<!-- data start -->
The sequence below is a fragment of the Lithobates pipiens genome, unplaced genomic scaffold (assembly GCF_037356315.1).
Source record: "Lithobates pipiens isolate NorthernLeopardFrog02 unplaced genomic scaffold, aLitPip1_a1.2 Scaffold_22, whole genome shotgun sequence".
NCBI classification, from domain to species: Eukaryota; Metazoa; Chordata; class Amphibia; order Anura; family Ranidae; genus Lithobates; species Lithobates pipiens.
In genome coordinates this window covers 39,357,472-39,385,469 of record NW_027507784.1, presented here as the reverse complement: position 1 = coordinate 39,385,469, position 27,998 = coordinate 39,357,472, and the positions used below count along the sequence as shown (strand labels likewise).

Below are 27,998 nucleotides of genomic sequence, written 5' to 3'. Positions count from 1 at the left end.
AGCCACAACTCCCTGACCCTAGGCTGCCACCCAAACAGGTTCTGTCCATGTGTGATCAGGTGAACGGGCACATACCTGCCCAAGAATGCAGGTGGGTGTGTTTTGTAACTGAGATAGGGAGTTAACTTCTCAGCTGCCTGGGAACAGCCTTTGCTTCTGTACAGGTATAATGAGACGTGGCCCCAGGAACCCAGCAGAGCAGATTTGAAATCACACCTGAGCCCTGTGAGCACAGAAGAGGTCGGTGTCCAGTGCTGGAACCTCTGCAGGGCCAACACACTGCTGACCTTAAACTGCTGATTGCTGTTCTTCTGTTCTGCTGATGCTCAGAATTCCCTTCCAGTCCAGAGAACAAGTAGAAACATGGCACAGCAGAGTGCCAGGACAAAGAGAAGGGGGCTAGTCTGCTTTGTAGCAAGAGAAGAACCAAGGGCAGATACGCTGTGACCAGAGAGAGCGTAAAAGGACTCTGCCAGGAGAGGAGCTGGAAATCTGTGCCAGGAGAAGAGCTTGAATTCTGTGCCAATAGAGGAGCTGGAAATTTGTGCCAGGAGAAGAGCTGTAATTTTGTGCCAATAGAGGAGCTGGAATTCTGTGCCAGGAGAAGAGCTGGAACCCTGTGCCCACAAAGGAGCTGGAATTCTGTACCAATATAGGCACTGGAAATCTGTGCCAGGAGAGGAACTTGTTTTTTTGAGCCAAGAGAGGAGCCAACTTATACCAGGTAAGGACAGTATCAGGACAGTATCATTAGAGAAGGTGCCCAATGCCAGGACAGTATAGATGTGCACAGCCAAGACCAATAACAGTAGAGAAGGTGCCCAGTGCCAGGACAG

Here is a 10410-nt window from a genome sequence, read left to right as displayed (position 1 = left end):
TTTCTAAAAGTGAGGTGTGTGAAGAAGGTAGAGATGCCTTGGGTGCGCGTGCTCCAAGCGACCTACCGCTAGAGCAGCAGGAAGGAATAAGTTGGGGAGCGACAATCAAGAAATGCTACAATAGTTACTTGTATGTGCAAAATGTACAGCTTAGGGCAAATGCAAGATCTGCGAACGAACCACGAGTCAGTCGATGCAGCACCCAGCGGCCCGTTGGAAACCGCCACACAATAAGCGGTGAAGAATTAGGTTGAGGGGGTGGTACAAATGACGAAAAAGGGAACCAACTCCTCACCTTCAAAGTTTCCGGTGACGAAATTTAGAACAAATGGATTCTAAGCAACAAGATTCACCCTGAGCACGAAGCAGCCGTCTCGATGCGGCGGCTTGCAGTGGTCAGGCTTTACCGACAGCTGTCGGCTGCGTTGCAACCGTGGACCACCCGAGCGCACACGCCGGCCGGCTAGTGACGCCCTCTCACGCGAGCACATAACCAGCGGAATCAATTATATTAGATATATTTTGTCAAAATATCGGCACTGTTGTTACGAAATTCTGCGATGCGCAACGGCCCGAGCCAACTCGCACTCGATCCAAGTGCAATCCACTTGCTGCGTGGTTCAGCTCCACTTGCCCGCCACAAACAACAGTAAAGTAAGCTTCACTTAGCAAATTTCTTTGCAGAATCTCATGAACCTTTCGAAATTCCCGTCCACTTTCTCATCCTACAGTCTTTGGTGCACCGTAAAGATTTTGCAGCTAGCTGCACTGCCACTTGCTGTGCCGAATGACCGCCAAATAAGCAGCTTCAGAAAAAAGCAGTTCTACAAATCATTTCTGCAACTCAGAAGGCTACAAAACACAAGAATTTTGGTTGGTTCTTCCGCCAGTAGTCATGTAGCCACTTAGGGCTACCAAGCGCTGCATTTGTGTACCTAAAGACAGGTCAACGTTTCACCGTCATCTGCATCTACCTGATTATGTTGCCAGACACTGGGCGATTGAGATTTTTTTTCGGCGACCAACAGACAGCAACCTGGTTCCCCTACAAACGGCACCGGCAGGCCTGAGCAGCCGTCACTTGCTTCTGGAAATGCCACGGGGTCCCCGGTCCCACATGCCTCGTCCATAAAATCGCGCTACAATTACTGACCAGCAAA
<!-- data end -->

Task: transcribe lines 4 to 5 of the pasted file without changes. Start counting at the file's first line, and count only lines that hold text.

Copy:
In genome coordinates this window covers 39,357,472-39,385,469 of record NW_027507784.1, presented here as the reverse complement: position 1 = coordinate 39,385,469, position 27,998 = coordinate 39,357,472, and the positions used below count along the sequence as shown (strand labels likewise).

Below are 27,998 nucleotides of genomic sequence, written 5' to 3'. Positions count from 1 at the left end.